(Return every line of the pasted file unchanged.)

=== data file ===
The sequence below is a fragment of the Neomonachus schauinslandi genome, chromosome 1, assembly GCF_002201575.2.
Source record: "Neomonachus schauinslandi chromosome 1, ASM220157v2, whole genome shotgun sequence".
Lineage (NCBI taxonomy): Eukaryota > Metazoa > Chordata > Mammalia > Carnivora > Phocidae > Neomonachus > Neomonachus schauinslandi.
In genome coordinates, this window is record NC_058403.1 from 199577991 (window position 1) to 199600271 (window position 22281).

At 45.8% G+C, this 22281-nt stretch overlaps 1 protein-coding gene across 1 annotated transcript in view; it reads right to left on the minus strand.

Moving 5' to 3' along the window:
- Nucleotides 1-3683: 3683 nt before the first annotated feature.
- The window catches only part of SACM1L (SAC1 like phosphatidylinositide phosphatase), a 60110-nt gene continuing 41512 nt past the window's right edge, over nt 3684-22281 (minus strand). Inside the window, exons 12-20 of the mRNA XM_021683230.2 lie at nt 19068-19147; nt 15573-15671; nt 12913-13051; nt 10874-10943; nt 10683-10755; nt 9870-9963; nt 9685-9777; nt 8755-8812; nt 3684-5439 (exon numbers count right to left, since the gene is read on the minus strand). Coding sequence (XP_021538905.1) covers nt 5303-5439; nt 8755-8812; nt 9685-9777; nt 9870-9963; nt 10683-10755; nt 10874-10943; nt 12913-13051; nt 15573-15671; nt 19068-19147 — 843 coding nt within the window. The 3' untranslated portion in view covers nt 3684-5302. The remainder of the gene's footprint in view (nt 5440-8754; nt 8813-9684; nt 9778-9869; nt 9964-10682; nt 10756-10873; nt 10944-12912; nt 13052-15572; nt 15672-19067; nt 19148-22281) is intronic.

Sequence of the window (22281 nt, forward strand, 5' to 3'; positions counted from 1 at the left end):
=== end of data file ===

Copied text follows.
The sequence below is a fragment of the Neomonachus schauinslandi genome, chromosome 1, assembly GCF_002201575.2.
Source record: "Neomonachus schauinslandi chromosome 1, ASM220157v2, whole genome shotgun sequence".
Lineage (NCBI taxonomy): Eukaryota > Metazoa > Chordata > Mammalia > Carnivora > Phocidae > Neomonachus > Neomonachus schauinslandi.
In genome coordinates, this window is record NC_058403.1 from 199577991 (window position 1) to 199600271 (window position 22281).

At 45.8% G+C, this 22281-nt stretch overlaps 1 protein-coding gene across 1 annotated transcript in view; it reads right to left on the minus strand.

Moving 5' to 3' along the window:
- Nucleotides 1-3683: 3683 nt before the first annotated feature.
- The window catches only part of SACM1L (SAC1 like phosphatidylinositide phosphatase), a 60110-nt gene continuing 41512 nt past the window's right edge, over nt 3684-22281 (minus strand). Inside the window, exons 12-20 of the mRNA XM_021683230.2 lie at nt 19068-19147; nt 15573-15671; nt 12913-13051; nt 10874-10943; nt 10683-10755; nt 9870-9963; nt 9685-9777; nt 8755-8812; nt 3684-5439 (exon numbers count right to left, since the gene is read on the minus strand). Coding sequence (XP_021538905.1) covers nt 5303-5439; nt 8755-8812; nt 9685-9777; nt 9870-9963; nt 10683-10755; nt 10874-10943; nt 12913-13051; nt 15573-15671; nt 19068-19147 — 843 coding nt within the window. The 3' untranslated portion in view covers nt 3684-5302. The remainder of the gene's footprint in view (nt 5440-8754; nt 8813-9684; nt 9778-9869; nt 9964-10682; nt 10756-10873; nt 10944-12912; nt 13052-15572; nt 15672-19067; nt 19148-22281) is intronic.

Sequence of the window (22281 nt, forward strand, 5' to 3'; positions counted from 1 at the left end):